What does the future hold for entrepreneurship in Mexico?

Widely touted as one of the world’s fastest growing economies, Mexico presents a big opportunity for any entrepreneur ready to embrace the market. But what can you expect to encounter when starting up in the country? We visited the sprawling capital, Mexico City, to get the view from the ground…

Detroit hustles harder, so the saying goes. Pay a visit to the Motor City and you'll be hard pressed to disagree with the sentiment – a city with creativity and manufacturing running through its veins. Pay a visit to Mexico City, however, and you'll soon realise why it's one of the world’s most exciting economies. Rarely will you ever get the chance to experience such an onslaught of collective hustling as displayed by the residents of Mexico City on a daily basis.

The population of Greater Mexico City is a staggering 24 million people, which equates to roughly a fifth of the country’s total number of residents. Almost half of these citizens are classified as living in poverty and as such, are constantly on the grind. The statistics speak for themselves, with figures released by the OECD confirming that Mexicans work more hours than any other nation in the world – at an average of 2,228 hours per year.

This feverish work ethic, aligned with a new entrepreneurial approach to problem solving, is taking the country and its people to new places – perhaps rather quicker than many would have imagined. Mexico currently has the world’s 15th largest economy, by 2050 it is now widely accepted that it will have rocketed up to fifth position.

Starting up in Mexico City: Pros

  • Economy - set to become the fifth largest in the world.
  • Untapped millennial market - average age of 26 years, a demographic ripe for disruption.
  • Talent - A growing creative class, large numbers of highly skilled graduates.
  • New legislation – once monopolised markets being opened up for competition.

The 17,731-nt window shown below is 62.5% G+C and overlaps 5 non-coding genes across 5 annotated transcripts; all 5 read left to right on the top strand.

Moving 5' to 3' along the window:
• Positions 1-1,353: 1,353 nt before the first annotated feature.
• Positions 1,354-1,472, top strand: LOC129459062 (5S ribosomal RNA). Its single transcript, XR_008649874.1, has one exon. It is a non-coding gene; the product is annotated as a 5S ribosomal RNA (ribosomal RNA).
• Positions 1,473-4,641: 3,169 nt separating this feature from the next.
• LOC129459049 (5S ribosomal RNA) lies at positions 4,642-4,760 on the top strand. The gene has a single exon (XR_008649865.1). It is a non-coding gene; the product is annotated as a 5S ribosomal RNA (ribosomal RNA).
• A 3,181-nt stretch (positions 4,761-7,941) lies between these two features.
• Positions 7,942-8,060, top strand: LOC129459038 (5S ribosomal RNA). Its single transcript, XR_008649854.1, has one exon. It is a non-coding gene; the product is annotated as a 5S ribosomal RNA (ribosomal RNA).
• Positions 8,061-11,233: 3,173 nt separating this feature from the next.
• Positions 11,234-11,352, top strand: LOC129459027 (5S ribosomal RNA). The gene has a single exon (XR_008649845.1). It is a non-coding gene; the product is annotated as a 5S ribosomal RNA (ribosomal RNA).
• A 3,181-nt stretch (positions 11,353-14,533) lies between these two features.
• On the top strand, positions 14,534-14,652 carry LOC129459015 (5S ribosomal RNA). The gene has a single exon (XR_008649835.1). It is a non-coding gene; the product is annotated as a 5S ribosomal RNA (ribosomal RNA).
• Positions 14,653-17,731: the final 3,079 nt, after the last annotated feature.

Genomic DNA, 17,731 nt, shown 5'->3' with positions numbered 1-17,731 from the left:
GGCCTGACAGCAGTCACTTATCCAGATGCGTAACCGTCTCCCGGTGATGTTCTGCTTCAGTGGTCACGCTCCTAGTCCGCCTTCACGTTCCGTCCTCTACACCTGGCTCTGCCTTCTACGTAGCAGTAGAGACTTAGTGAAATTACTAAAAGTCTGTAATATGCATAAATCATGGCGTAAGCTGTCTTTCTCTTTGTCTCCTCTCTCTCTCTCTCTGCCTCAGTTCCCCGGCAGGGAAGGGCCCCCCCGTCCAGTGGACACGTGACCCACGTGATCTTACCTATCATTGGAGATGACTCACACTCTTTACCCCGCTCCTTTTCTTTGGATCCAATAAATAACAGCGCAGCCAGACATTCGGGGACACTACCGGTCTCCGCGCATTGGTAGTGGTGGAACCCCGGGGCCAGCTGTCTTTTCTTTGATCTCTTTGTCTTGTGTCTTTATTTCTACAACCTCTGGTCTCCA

So what is the current state of play for entrepreneurs in Mexico City? What can start-ups based there expect to encounter on their journey? And what are the missing pieces of the jigsaw preventing it from becoming one of the world’s great entrepreneurial hubs?

If you’re looking to find answers, something you’ll often be encouraged to do in Mexico is follow the money.

It was with this mind that we spoke with Israel Pons, CEO of Angels Den Mexico, an organisation who have been matching entrepreneurs with investors for over six years.

A hidden ecosystem

"There’s a very strong start-up ecosystem in Mexico, but we’re now at the stage where this simply isn’t enough - it’s very self-serving at times. Events are put on, the same people always attend, pat each other on the back and talk in words that many others would find alienating," explained Israel.

"Half the country is in poverty, there should be a massive opportunity to reach out to these people and invite them to be a part of something new, but it’s not happening. You say digital solutions to someone and they think of the entertainment industry, people need to be educated about the benefits of entrepreneurship."

In an Uber (more on that later) on our way to StartUp Mexico, little did we expect Israel’s words to be so quickly ratified. "Where is this place?" Questioned the driver, looking a little less than convinced by the address he’d been handed. "This can’t be it."

The non-descript street, inside an unusually sleepy neighbourhood of the city, certainly didn’t look like the location for the country’s largest start-up hub, co-working space and incubator. But just as Israel had pointed out, resources for entrepreneurs are a little closed off in Mexico City. Behind an uninviting grey door, we eventually discovered a labyrinth of hustling entrepreneurs.

StartUp Mexico. Image credit: Jack Preston

Housing hundreds of thriving start-ups, a Fab Lab, a roof garden, an indoor beach, fireman’s pole and a quite incredible pay phone that leads to a secret passageway when the correct number is dialled, StartUp Mexico is a wonderful asset to a city looking to dial up its entrepreneurial footprint.